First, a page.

These animals – goats or lambs or such – would be raised and reared. They would be worth a lot of money. In a bartering society, in an agrarian society, they didn’t deal with cash like we do. Much of their commerce was conducted through bartering and exchange, particularly animals, which indicated great wealth.
And what we would do is we would pick our best animal. Had to be unblemished, typifying sinless perfection. It would cost us a great deal of money to raise and to own that animal. It was a valuable commodity. And we would take it for the purpose of slaughtering it.
It would be no different than to make probably an unequal but equivalent analogy, it’d be like today if you took the most prized possession that you had. Maybe you have a new car. Maybe you have a possession that is worth a great deal, and you would bring it to church, and we would just destroy it and throw it in the dump, and we would do that all the time. You would take the only things that you had that were really worth anything, your most valued possessions, and the things, the animals and such that you loved the most, and we would slaughter your pets, and we would crush your cars, and we would throw away your money, and we would just destroy it, and we would do that all the time.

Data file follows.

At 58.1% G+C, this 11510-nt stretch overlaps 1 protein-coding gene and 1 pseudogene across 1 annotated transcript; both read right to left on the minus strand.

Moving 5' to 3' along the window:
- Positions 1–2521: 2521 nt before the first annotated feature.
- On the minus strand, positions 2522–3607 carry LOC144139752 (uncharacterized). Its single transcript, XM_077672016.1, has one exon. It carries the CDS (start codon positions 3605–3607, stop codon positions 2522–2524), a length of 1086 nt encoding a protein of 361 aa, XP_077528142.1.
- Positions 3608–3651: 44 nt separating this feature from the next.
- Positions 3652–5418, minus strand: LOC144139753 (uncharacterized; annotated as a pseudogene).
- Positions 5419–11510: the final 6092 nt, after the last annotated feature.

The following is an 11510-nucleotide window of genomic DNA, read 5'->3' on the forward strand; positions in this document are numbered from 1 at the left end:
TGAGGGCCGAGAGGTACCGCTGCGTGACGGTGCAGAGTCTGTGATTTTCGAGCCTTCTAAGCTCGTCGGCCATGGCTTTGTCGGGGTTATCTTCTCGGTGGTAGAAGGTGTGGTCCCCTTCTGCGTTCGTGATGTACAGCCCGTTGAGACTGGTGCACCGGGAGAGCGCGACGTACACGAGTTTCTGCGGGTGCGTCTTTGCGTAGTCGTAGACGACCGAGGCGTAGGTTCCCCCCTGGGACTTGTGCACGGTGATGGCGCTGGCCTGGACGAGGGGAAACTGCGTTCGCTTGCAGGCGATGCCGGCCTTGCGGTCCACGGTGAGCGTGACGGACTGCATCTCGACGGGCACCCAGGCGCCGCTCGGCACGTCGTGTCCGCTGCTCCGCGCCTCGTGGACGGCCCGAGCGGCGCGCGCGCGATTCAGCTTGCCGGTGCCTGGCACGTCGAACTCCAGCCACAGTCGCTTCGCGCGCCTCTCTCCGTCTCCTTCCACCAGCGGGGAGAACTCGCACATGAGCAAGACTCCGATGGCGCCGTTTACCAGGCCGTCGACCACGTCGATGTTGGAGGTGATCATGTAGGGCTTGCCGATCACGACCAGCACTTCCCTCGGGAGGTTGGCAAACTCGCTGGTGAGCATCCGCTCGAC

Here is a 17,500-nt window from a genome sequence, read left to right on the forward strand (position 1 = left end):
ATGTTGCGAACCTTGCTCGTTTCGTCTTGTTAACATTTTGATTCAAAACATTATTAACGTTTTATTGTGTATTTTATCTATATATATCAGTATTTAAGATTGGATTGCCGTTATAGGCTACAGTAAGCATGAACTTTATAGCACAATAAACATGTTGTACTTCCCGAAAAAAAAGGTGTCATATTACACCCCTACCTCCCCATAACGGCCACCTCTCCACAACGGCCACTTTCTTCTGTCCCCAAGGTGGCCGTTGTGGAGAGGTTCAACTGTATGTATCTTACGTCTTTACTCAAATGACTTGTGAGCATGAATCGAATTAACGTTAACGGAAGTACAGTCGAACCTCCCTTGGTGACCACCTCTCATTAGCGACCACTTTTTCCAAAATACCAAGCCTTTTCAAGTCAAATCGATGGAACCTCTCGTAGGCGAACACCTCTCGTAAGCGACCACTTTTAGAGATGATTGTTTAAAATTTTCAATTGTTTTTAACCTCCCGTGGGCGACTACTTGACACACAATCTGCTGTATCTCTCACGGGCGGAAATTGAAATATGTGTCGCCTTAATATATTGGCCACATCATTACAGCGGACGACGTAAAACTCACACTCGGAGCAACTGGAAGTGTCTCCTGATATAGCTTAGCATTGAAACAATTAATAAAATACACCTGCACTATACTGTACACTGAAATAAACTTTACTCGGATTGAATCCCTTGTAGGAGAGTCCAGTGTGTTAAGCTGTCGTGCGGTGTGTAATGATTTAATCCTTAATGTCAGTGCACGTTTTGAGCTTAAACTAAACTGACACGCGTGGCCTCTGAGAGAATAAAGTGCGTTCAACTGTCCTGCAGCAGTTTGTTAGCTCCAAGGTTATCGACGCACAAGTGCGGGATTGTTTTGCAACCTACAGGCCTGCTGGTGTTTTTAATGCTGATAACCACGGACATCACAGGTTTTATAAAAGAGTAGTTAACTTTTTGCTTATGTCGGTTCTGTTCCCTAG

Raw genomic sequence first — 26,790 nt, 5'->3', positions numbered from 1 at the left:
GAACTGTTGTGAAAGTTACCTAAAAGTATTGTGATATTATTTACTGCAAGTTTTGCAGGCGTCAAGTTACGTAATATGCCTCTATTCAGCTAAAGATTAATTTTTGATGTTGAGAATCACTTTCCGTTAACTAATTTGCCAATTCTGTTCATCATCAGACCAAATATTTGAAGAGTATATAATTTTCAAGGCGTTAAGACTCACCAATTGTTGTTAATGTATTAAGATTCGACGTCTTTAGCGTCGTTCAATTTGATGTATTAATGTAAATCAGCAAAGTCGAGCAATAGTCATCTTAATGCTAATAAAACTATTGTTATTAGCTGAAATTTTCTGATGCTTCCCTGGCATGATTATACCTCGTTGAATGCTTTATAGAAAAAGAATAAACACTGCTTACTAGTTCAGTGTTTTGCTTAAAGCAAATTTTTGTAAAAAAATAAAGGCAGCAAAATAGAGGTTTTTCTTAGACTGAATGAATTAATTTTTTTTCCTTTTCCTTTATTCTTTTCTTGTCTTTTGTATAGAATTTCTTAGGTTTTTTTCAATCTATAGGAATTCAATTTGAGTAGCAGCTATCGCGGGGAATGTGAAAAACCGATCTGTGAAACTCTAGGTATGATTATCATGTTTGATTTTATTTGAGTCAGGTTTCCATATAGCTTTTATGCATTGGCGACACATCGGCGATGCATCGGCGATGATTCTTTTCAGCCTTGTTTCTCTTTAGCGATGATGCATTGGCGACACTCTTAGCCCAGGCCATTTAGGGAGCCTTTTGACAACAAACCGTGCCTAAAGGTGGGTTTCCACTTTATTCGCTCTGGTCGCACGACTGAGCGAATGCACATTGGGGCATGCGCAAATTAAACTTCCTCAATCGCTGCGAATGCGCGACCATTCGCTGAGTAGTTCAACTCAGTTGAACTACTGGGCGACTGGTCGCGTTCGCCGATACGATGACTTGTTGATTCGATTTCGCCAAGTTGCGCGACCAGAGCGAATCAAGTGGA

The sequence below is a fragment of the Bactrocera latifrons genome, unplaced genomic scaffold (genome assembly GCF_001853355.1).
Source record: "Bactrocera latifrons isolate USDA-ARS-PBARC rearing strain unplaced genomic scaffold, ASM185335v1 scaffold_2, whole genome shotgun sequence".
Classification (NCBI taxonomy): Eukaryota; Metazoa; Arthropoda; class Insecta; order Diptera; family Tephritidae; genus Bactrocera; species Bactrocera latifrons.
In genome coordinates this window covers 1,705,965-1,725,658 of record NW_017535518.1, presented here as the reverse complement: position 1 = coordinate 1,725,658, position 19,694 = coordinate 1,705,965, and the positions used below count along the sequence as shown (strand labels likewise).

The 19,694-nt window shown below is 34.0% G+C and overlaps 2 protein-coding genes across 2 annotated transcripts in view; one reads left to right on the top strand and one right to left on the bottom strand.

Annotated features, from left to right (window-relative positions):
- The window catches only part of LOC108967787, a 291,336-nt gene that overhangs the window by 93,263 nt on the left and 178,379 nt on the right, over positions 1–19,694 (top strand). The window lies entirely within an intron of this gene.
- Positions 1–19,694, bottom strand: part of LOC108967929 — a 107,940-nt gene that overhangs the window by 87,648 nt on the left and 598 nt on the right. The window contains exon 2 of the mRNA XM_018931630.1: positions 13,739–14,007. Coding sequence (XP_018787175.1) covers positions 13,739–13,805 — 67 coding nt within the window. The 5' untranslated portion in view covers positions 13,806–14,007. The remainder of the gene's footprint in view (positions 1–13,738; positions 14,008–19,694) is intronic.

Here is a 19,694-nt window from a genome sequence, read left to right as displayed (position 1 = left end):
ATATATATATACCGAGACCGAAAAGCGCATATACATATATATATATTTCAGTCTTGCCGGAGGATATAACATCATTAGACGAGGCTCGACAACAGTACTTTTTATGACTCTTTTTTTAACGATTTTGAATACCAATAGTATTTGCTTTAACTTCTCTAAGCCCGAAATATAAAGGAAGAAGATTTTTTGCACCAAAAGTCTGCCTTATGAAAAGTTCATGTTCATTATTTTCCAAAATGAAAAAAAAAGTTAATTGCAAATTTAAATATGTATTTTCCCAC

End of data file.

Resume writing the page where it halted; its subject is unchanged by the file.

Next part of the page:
That was the equivalent of what happened all the time in the Old Testament sacrificial system.
So the first thing is you would pick an unblemished animal that was worth a great deal typifying sinless perfection. The second thing you would do then, you would bring it to the temple. You would bring it to the priest, and you and I, what we would do is we would lean into the animal, and we would literally lay hands on the animal because this animal was going to be for us a substitute. It was going to shortly die for our sin. And so what we would do, maybe we’d even get down on one knee, and we would grab that animal. We’d put our hands on it. We would close our eyes, and we would spend as long as it took to name our sin. And I want you to think about your sin.